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What Jerome Powell’s Second-Term Confirmation Could Mean for the Economy

Senado con 80 votos a favor confirma a Jerome Powell para un segundo mandato en la Fed

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Last Thursday, the Senate confirmed Jerome Powell for a second four-year term as head of the Federal Reserve (Fed), despite the fact that the highest inflation the United States has experienced in four decades occurred under his tenure.

The central bank chief received the backing of the majority of senators with 80 votes in favor and 19 against.

Powell took over as Fed chief in 2018 after being appointed by the then-President Donald Trump, a Republican, and in November 2021, he was again nominated for the position by the current president, Joe Biden, a Democrat.

The central bank kept interest rates for two years between 0% and 0.25% to stimulate the economy, but it has already approved two consecutive hikes.

Thus, the official interest rate of the world’s largest economy is now between 0.75% and 1%.

The Fed has anticipated further interest rate hikes with the aim of slowing economic activity sufficiently to combat inflation, but without plunging the U.S. into recession.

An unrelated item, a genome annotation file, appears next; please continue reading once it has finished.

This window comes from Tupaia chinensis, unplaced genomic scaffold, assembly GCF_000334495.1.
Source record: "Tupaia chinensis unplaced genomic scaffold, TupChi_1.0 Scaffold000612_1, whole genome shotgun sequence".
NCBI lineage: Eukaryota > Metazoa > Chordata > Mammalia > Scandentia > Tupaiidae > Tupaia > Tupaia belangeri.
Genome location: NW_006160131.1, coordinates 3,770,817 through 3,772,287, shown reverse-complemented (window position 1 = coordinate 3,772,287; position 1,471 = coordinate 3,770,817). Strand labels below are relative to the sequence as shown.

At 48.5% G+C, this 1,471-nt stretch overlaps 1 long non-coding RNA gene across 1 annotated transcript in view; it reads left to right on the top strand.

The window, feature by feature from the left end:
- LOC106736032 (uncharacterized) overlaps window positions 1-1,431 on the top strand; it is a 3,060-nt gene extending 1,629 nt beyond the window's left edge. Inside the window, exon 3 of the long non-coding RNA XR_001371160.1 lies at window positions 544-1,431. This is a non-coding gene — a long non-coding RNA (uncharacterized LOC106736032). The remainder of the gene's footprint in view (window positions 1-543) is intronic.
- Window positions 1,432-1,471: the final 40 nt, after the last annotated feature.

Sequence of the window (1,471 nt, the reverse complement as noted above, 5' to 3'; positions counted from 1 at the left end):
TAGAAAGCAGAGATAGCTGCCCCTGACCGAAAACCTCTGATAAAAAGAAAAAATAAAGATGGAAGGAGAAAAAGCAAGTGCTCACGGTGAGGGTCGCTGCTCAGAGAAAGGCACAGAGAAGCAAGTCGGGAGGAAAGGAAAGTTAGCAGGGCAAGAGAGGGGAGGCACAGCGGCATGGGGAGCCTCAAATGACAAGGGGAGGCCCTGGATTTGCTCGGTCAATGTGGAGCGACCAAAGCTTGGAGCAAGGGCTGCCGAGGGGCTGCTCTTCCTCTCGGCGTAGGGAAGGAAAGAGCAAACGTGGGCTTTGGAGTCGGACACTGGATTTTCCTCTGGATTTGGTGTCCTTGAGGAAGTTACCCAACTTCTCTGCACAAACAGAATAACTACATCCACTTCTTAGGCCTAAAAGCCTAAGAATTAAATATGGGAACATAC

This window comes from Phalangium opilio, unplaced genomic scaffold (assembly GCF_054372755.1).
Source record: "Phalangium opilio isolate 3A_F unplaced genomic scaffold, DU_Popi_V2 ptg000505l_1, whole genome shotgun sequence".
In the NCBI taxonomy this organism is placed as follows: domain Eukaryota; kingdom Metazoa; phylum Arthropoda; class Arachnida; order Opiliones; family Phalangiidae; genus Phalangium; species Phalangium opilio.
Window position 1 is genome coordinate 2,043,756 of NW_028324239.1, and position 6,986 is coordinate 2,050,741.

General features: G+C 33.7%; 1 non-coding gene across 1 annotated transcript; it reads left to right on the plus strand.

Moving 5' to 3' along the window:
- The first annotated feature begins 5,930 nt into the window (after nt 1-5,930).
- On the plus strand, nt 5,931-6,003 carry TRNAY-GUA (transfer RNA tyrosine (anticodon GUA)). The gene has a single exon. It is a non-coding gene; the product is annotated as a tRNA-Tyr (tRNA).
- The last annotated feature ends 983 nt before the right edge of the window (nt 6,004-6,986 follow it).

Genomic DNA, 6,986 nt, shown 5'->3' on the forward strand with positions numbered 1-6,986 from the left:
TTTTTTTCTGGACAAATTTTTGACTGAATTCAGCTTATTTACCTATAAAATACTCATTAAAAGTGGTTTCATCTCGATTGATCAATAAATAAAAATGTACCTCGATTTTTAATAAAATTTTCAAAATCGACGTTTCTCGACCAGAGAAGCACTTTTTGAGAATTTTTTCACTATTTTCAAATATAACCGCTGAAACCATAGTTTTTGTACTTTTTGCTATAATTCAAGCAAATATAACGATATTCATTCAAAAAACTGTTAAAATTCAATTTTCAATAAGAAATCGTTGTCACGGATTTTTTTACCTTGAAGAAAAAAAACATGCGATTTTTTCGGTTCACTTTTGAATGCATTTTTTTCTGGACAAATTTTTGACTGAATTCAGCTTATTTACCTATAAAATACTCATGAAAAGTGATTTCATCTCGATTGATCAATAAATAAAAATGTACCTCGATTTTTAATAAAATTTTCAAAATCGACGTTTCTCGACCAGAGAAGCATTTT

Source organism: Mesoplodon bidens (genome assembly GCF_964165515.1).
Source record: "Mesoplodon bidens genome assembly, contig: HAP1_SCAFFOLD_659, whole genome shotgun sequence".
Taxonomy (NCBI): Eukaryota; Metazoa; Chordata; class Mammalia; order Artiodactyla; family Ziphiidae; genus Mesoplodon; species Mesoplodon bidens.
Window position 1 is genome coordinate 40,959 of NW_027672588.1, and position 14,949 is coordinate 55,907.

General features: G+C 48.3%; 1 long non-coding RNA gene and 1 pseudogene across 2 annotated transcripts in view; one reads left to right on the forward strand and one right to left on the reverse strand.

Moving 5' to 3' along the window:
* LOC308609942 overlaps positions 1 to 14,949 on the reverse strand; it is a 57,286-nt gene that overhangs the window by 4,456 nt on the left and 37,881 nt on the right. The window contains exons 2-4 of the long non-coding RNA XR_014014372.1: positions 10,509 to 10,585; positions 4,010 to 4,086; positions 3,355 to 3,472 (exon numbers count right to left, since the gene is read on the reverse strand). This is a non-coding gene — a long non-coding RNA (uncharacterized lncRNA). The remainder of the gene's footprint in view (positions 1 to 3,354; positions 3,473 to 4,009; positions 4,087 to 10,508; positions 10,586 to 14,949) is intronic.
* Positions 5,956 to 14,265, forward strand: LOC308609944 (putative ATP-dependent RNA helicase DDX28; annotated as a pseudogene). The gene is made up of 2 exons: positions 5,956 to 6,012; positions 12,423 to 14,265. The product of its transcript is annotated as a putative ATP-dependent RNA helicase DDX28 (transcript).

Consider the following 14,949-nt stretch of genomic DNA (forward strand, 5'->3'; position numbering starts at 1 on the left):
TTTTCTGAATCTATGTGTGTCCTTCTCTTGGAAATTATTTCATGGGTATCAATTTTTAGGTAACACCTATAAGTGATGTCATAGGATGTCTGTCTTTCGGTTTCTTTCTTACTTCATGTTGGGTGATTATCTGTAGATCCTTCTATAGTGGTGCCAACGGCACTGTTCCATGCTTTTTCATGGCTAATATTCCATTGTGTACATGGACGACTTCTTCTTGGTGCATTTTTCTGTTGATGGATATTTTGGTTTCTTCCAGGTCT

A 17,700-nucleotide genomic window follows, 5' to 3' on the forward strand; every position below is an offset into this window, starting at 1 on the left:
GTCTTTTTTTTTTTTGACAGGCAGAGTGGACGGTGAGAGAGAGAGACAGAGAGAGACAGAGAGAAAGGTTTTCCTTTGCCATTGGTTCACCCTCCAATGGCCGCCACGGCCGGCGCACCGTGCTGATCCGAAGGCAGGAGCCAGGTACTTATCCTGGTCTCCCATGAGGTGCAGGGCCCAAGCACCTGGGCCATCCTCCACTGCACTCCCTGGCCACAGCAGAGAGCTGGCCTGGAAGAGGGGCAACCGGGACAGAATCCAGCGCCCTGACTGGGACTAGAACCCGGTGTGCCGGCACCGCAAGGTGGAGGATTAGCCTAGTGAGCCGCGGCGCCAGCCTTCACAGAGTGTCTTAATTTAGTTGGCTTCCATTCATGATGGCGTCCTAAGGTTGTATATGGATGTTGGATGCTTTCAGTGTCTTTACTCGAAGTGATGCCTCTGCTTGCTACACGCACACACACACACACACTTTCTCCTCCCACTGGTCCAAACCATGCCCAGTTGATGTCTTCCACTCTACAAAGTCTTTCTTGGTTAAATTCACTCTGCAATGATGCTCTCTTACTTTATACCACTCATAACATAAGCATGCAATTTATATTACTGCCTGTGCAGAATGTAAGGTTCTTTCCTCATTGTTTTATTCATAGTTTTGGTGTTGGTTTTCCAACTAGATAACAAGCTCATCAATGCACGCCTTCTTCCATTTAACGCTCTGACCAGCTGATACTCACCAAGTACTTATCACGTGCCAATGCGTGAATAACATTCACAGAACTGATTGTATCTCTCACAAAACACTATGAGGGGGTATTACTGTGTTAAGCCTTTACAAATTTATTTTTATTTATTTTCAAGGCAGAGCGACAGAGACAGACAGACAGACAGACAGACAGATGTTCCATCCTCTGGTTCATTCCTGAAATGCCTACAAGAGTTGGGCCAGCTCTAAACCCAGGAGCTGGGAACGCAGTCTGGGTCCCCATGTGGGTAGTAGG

Powell was expected to be confirmed without a hitch, having received near-unanimous support from Democrats and Republicans on the Senate Banking Committee in March.

The only person who voted against him then was Senator Elizabeth Warren (D-MA), who considered Powell “a dangerous man” to lead the Fed for having reduced financial regulations, such as the annual controls that served to examine whether large banks could withstand a severe recession.

On Thursday, Warren again voted against Powell, whose candidacy was rejected by other Democrats, such as Cuban-born Senator Bob Menendez, because, according to him, it is a shame that a Hispanic has not yet been appointed to the post.

According to Department of Commerce data published on Wednesday, inflation in the United States continues at historic levels not seen for 40 years, although it moderated slightly in April to 8.3%, two tenths percentage points less than in March.

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